WWW.1879ZULUWAR.COM

Boy Pullen: You afeared of the Zulus then, Quartermaster? QSM Bloomfield: One Zulu is only one man... and I'm afeared of no one man... but the Zulu, they come in the thousands... like a black wave of death... in the thousands.and them assegais.stabbing!
 
HomeHome  CalendarCalendar  GalleryGallery  FAQFAQ  SearchSearch  RegisterRegister  Log inLog in  
Latest topics
»  Isandlwana cultural centre
Today at 9:44 am by barry

» Private Joseph Bromwich, Defender of Rorke's Drift memorial
Yesterday at 10:56 pm by Tim Needham

» Sikali Horse
Fri Jul 22, 2016 7:20 pm by N.B.Forrest

» New member here!
Fri Jul 22, 2016 7:13 pm by N.B.Forrest

» Isandlwana Survivor photo's
Fri Jul 22, 2016 2:48 pm by xhosa2000

» Adding to the Library
Thu Jul 21, 2016 2:36 pm by Mr M. Cooper

» Virtual Tour
Thu Jul 21, 2016 9:37 am by ChrisM

» Trooper Robert J Kincade
Tue Jul 19, 2016 11:57 pm by LadyKitty

» Zulu casualties
Tue Jul 19, 2016 7:34 pm by impi

» Some bargain prices here!
Tue Jul 19, 2016 11:56 am by Mr M. Cooper

» Adds disabled for Visitors for one month.
Mon Jul 18, 2016 8:44 pm by ADMIN

» JOHN MOORE GAWNE
Mon Jul 18, 2016 2:40 am by 90th

» Most Recent Members 2016
Sun Jul 17, 2016 10:05 pm by ADMIN

» 2nd Lt. John Stevens Guille 99th
Sun Jul 17, 2016 5:15 pm by rusteze

» Charles Sparks - any information available?
Sat Jul 16, 2016 12:36 am by 90th

Published by command of Lt.-Gen. Lord Chelmsford.
Pietermaritzburg, November, 1878 (Isandula Collection)
Isandlwana.
Our Favourite Web Links
Legacy of the Rorke’s Drift Heroes Kings Own. The Wardrobe. The National Army Museum. The Anglo Zulu War Museum. The Zulu War 1879. Soldiers Of The Queen. Zulu War Historical Society. John Dunn Foundation The Martini-Henry Rifle. Ian Knight's Website. Zulu War Author & Historian. All About the Martini Henry. Neil Aspinshaws new website. The Regimental Museum of The Royal Welsh (Brecon) Swords From The USA.
Search
 
 

Display results as :
 
Rechercher Advanced Search
Top posters
90th
 
littlehand
 
Frank Allewell
 
ADMIN
 
Chelmsfordthescapegoat
 
John
 
Mr M. Cooper
 
impi
 
1879graves
 
tasker224
 
Fair Use Notice
Fair use notice. This website may contain copyrighted material the use of which has not been specifically authorised by the copyright owner. We are making such material and images are available in our efforts to advance the understanding of the “Anglo Zulu War of 1879. For educational & recreational purposes. We believe this constitutes a 'fair use' of any such copyrighted material, as provided for in UK copyright law. The information is purely for educational and research purposes only. No profit is made from any part of this website. If you hold the copyright on any material on the site, or material refers to you, and you would like it to be removed, please let us know and we will work with you to reach a resolution.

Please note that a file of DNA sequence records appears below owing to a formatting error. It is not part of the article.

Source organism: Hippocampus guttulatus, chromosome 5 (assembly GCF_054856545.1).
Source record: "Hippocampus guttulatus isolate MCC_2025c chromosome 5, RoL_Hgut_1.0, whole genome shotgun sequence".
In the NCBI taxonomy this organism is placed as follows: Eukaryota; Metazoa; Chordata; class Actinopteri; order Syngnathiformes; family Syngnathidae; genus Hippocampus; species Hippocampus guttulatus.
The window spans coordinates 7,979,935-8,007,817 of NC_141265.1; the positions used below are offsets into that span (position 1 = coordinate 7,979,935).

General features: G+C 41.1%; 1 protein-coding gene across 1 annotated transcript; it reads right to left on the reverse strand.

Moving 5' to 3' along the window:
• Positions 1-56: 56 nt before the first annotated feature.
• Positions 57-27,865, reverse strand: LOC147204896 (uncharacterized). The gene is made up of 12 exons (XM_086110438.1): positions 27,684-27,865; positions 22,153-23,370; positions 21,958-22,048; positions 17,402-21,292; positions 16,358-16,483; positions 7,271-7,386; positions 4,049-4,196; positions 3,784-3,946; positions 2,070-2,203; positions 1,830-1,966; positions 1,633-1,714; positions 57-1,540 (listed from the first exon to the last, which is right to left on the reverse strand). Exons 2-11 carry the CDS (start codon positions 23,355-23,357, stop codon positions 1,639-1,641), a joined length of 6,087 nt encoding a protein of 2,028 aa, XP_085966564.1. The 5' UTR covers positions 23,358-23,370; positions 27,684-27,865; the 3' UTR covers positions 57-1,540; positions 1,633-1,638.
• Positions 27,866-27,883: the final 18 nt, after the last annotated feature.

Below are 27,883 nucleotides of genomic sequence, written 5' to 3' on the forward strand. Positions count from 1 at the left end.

Most active topics
Isandlwana, Last Stands
Durnford was he capable. 3
Pte David Jenkins. 'Forgotten' Survivor of Rorke's Drift Returned to Official Records
Durnford was he capable.5
Durnford was he capable.2
Durnford was he capable. 4
Durnford was he capable.1
The ammunition question
The missing five hours.
Pte David Jenkins. 'Forgotten' Survivor of Rorke's Drift Returned to Official Records
Share | 
 

 Zulu beliefs

View previous topic View next topic Go down 
AuthorMessage
24th



Posts : 1811
Join date : 2009-03-25

PostSubject: Zulu beliefs   Mon May 25, 2009 6:24 pm

I thought it might be interesting to discuss the various Zulu beliefs and the reasoning behind them, we have discussed the ritual of Disembowelling but I wonder just how many others there are. I came across this one.

A small, spiky, shiny-leaved bush, a buffalo thorn (Ziziphus mucronata) plant of great cultural and medicinal significance to many African tribes, not least the Zulus who, among other names, call it umphafa or isiLahla - 'that which buries' - for Zulu tradition is quite clear: should a person die in a place that is not their imuzi or homestead, their spirit will be restive and unsettled until someone from the village arrives with a branch of isiLahla.